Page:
Bruns (2007, p. 1) states:
  • “ is crucial also to recognise that educators and learners can no longer afford to ignore these participatory, user-led spaces: a software designer without the skills to participate in open source projects, a scholar without the capacity to contribute to a joint research management wiki, or a creative practitioner without the ability to engage in a collaborative creative online community are increasingly at risk of being left out of the core professional and intellectual networks in their discipline.”

The affordances of Web 2.0 tools and ubiquitousness enabled by developing technology is changing the educational landscape. According to McLoughlin and Lee (2008b), these changes are evident in the emergence of new concepts and practices that are causing differing views on the changing perimeters and priorities of pedagogy. For instance, androgogy – teaching methods and techniques focused on adults or heutagogy – where the learner is fully in-charge hence directs and determines his/her own learning and is the next stage to andragogy (Luckin, et al., 2007). Table 2:10 outlines new and emerging practices commonly in use with Web 2.0 tools.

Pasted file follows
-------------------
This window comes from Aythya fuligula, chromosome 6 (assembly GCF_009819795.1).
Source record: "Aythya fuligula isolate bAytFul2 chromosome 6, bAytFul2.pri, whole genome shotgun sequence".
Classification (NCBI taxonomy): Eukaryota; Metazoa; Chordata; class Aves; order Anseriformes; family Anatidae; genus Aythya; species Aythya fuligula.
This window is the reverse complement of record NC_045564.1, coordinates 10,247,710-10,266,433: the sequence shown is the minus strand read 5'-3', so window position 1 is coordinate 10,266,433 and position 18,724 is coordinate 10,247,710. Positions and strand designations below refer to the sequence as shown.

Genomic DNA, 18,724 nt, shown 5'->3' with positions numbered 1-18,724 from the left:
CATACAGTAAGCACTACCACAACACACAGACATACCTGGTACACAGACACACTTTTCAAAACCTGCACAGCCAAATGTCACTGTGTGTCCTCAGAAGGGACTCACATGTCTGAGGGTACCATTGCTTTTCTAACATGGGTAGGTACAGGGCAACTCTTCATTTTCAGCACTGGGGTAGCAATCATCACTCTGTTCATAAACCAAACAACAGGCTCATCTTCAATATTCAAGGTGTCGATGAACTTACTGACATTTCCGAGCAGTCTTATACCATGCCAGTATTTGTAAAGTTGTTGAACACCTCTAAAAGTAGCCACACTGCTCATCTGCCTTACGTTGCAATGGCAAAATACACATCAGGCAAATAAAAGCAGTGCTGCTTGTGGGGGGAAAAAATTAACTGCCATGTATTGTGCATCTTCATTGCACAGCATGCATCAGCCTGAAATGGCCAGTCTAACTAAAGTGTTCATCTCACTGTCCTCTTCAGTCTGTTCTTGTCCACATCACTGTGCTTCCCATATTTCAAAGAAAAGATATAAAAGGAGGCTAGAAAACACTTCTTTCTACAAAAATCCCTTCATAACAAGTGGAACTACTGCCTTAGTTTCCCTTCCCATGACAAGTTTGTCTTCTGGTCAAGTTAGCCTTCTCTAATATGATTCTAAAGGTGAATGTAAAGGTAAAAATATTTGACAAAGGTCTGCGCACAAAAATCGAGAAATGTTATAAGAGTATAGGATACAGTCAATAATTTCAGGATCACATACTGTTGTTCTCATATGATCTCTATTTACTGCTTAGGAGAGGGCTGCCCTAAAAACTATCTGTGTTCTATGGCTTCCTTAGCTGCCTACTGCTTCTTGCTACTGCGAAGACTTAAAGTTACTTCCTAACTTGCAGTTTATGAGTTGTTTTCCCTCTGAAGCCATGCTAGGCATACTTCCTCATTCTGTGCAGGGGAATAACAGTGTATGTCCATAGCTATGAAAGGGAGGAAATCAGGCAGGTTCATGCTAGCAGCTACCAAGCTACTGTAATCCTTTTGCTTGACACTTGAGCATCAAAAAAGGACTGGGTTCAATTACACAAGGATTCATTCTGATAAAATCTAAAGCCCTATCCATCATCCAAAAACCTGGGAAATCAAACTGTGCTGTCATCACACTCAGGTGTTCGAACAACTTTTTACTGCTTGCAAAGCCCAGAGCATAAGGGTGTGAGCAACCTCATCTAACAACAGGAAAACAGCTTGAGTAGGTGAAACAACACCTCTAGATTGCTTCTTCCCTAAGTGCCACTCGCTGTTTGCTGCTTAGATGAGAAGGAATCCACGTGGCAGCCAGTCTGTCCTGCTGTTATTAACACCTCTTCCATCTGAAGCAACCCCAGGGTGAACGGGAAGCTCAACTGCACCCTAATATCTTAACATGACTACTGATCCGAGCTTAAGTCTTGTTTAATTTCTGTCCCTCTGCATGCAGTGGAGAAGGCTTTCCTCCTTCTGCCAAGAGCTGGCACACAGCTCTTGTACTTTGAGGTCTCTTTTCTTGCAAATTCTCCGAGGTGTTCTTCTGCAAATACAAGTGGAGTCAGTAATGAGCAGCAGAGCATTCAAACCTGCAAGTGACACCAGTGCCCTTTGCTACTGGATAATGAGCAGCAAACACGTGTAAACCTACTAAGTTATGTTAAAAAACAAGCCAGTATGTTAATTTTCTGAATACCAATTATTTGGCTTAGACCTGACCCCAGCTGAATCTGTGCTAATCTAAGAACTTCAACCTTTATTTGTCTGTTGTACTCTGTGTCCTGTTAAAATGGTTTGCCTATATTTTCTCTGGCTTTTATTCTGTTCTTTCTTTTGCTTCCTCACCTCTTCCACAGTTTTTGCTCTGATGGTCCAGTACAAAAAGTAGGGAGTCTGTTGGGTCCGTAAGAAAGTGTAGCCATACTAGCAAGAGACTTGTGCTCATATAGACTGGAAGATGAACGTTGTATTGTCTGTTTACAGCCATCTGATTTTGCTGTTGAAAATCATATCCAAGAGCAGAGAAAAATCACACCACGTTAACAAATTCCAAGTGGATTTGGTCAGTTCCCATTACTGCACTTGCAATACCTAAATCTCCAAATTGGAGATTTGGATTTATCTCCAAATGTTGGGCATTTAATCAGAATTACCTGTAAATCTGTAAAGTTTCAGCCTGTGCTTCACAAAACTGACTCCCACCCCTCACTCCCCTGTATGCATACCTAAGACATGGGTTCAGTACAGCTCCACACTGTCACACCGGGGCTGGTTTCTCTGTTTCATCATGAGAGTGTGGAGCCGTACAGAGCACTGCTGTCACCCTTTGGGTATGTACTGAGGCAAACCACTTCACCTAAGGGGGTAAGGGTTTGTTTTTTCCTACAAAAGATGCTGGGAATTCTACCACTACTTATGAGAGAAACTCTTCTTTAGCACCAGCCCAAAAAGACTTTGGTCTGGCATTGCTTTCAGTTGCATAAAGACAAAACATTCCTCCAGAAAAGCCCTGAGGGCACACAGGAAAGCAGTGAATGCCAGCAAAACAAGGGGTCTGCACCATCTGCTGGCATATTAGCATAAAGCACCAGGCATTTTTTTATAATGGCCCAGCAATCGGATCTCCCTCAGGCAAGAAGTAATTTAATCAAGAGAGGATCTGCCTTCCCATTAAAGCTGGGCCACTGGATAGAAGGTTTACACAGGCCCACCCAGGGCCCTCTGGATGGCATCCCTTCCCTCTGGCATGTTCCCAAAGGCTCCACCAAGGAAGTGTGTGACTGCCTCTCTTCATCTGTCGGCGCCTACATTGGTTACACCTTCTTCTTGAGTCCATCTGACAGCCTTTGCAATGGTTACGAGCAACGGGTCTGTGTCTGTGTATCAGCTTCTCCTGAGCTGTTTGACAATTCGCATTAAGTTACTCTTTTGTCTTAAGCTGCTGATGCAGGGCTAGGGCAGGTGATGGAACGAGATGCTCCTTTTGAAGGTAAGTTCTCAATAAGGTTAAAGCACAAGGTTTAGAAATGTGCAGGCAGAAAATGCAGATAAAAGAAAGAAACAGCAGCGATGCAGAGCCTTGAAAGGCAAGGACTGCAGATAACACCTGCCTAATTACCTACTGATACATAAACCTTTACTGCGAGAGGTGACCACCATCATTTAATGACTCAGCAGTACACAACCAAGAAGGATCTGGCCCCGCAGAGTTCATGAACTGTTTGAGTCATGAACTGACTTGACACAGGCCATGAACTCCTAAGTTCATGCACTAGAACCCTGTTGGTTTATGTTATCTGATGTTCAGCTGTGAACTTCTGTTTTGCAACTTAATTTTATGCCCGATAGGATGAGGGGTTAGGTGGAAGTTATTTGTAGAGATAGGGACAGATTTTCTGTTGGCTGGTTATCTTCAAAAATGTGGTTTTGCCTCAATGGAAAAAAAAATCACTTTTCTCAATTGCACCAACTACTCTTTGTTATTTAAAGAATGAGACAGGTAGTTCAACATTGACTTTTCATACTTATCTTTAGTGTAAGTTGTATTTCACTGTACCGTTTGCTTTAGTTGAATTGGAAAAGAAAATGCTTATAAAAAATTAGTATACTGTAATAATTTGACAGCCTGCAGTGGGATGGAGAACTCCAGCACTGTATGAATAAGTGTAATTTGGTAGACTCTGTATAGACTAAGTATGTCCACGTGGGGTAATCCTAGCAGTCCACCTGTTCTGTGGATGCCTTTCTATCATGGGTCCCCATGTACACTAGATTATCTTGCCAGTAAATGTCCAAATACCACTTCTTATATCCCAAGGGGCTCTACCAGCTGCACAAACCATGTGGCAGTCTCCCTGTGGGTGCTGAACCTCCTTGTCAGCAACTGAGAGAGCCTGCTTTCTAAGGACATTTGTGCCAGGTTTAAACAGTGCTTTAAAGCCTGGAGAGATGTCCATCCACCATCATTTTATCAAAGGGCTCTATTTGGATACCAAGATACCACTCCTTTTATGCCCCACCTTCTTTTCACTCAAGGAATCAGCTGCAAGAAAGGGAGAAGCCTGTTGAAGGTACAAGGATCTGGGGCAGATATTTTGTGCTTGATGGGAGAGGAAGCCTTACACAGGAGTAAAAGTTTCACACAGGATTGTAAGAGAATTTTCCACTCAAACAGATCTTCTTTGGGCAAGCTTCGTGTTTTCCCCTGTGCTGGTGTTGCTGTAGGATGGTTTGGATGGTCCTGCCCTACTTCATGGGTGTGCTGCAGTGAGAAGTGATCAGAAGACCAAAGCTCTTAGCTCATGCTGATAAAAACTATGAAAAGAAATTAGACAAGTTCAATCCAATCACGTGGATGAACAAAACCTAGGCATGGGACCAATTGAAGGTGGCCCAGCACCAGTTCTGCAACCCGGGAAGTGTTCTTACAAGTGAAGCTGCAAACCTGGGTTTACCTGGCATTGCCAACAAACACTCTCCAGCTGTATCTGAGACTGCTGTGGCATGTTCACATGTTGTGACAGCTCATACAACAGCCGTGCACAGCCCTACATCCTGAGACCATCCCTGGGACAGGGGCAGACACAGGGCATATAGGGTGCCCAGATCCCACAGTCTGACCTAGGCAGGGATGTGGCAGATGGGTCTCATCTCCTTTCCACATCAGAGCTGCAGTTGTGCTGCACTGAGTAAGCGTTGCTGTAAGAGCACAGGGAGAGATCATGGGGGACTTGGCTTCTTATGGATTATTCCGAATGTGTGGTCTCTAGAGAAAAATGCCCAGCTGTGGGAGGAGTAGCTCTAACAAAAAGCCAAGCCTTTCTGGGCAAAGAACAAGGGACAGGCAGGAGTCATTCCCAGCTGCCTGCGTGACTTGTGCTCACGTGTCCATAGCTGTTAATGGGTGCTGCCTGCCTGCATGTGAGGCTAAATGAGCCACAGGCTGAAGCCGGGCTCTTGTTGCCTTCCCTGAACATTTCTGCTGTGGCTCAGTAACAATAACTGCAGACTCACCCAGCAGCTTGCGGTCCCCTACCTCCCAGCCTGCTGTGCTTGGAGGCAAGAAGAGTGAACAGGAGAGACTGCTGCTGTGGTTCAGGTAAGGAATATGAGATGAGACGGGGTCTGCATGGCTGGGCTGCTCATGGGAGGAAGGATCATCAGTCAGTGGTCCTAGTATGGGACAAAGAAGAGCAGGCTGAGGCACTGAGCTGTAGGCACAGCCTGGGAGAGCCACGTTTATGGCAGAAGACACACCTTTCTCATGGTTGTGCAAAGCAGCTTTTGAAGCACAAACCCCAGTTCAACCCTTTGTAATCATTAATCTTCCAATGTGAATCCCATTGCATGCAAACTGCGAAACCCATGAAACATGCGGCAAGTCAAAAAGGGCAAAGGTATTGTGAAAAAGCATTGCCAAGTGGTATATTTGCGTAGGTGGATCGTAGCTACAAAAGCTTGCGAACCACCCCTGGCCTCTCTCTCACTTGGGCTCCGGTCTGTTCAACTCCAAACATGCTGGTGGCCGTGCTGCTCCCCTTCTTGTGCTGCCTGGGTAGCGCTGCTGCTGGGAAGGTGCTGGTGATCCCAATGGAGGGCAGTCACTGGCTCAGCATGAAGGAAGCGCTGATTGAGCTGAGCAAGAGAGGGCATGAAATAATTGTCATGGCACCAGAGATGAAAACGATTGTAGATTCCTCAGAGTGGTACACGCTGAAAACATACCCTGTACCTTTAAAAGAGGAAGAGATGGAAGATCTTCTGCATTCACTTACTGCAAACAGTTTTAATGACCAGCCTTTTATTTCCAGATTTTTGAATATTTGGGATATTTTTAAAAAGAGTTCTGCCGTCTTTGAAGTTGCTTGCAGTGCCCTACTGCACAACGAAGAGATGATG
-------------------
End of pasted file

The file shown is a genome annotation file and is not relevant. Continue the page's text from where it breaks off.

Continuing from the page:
• .....these emerging paradigms envisage a learning landscape that is underpinned by different principles, based not on the acquisition of isolated facts and knowledge, but on the development of multidisciplinary connections with global networks and participation in communities of practice, together with reformed teacher roles, and greater autonomy and agency for students. To achieve these outcomes, educational practitioners need to adopt pedagogies that move beyond instruction to creativity, innovation and generative thinking (McLoughlin & Lee, 2008b, p. 647).